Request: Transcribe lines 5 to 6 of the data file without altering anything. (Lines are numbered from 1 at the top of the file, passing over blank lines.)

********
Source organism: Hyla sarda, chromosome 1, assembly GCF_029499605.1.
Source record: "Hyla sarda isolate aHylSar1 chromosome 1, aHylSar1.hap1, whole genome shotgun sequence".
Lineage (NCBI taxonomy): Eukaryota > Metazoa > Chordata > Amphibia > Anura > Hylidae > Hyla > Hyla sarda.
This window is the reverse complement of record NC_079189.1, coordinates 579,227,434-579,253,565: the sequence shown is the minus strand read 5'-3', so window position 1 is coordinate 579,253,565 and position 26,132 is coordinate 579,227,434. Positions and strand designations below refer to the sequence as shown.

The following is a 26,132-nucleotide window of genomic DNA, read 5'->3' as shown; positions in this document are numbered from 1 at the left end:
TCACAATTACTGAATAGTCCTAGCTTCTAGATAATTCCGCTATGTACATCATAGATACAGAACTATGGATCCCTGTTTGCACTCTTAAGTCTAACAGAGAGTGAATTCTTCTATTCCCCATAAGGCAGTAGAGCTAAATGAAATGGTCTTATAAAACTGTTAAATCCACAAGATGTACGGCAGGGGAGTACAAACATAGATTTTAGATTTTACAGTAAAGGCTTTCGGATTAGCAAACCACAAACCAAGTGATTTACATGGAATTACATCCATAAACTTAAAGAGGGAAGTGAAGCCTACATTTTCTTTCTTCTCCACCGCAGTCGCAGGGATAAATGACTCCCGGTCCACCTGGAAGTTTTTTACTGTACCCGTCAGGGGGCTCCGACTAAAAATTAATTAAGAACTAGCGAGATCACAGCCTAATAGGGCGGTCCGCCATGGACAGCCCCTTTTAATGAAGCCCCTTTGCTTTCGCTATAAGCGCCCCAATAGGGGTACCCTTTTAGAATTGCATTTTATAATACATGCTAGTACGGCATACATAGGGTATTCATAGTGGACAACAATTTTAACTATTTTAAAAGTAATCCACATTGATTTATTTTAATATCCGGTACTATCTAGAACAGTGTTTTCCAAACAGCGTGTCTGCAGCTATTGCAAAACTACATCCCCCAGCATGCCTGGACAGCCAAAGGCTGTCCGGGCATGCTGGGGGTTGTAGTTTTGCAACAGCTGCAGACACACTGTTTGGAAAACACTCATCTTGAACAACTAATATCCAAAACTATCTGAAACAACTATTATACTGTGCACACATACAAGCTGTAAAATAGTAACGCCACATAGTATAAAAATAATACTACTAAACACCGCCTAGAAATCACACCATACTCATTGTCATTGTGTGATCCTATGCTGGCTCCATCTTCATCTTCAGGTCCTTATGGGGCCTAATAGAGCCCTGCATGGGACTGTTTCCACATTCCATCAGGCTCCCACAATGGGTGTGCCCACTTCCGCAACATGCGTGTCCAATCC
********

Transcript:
The following is a 26,132-nucleotide window of genomic DNA, read 5'->3' as shown; positions in this document are numbered from 1 at the left end:
TCACAATTACTGAATAGTCCTAGCTTCTAGATAATTCCGCTATGTACATCATAGATACAGAACTATGGATCCCTGTTTGCACTCTTAAGTCTAACAGAGAGTGAATTCTTCTATTCCCCATAAGGCAGTAGAGCTAAATGAAATGGTCTTATAAAACTGTTAAATCCACAAGATGTACGGCAGGGGAGTACAAACATAGATTTTAGATTTTACAGTAAAGGCTTTCGGATTAGCAAACCACAAACCAAGTGATTTACATGGAATTACATCCATAAACTTAAAGAGGGAAGTGAAGCCTACATTTTCTTTCTTCTCCACCGCAGTCGCAGGGATAAATGACTCCCGGTCCACCTGGAAGTTTTTTACTGTACCCGTCAGGGGGCTCCGACTAAAAATTAATTAAGAACTAGCGAGATCACAGCCTAATAGGGCGGTCCGCCATGGACAGCCCCTTTTAATGAAGCCCCTTTGCTTTCGCTATAAGCGCCCCAATAGGGGTACCCTTTTAGAATTGCATTTTATAATACATGCTAGTACGGCATACATAGGGTATTCATAGTGGACAACAATTTTAACTATTTTAAAAGTAATCCACATTGATTTATTTTAATATCCGGTACTATCTAGAACAGTGTTTTCCAAACAGCGTGTCTGCAGCTATTGCAAAACTACATCCCCCAGCATGCCTGGACAGCCAAAGGCTGTCCGGGCATGCTGGGGGTTGTAGTTTTGCAACAGCTGCAGACACACTGTTTGGAAAACACTCATCTTGAACAACTAATATCCAAAACTATCTGAAACAACTATTATACTGTGCACACATACAAGCTGTAAAATAGTAACGCCACATAGTATAAAAATAATACTACTAAACACCGCCTAGAAATCACACCATACTCATTGTCATTGTGTGATCCTATGCTGGCTCCATCTTCATCTTCAGGTCCTTATGGGGCCTAATAGAGCCCTGCATGGGACTGTTTCCACATTCCATCAGGCTCCCACAATGGGTGTGCCCACTTCCGCAACATGCGTGTCCAATCC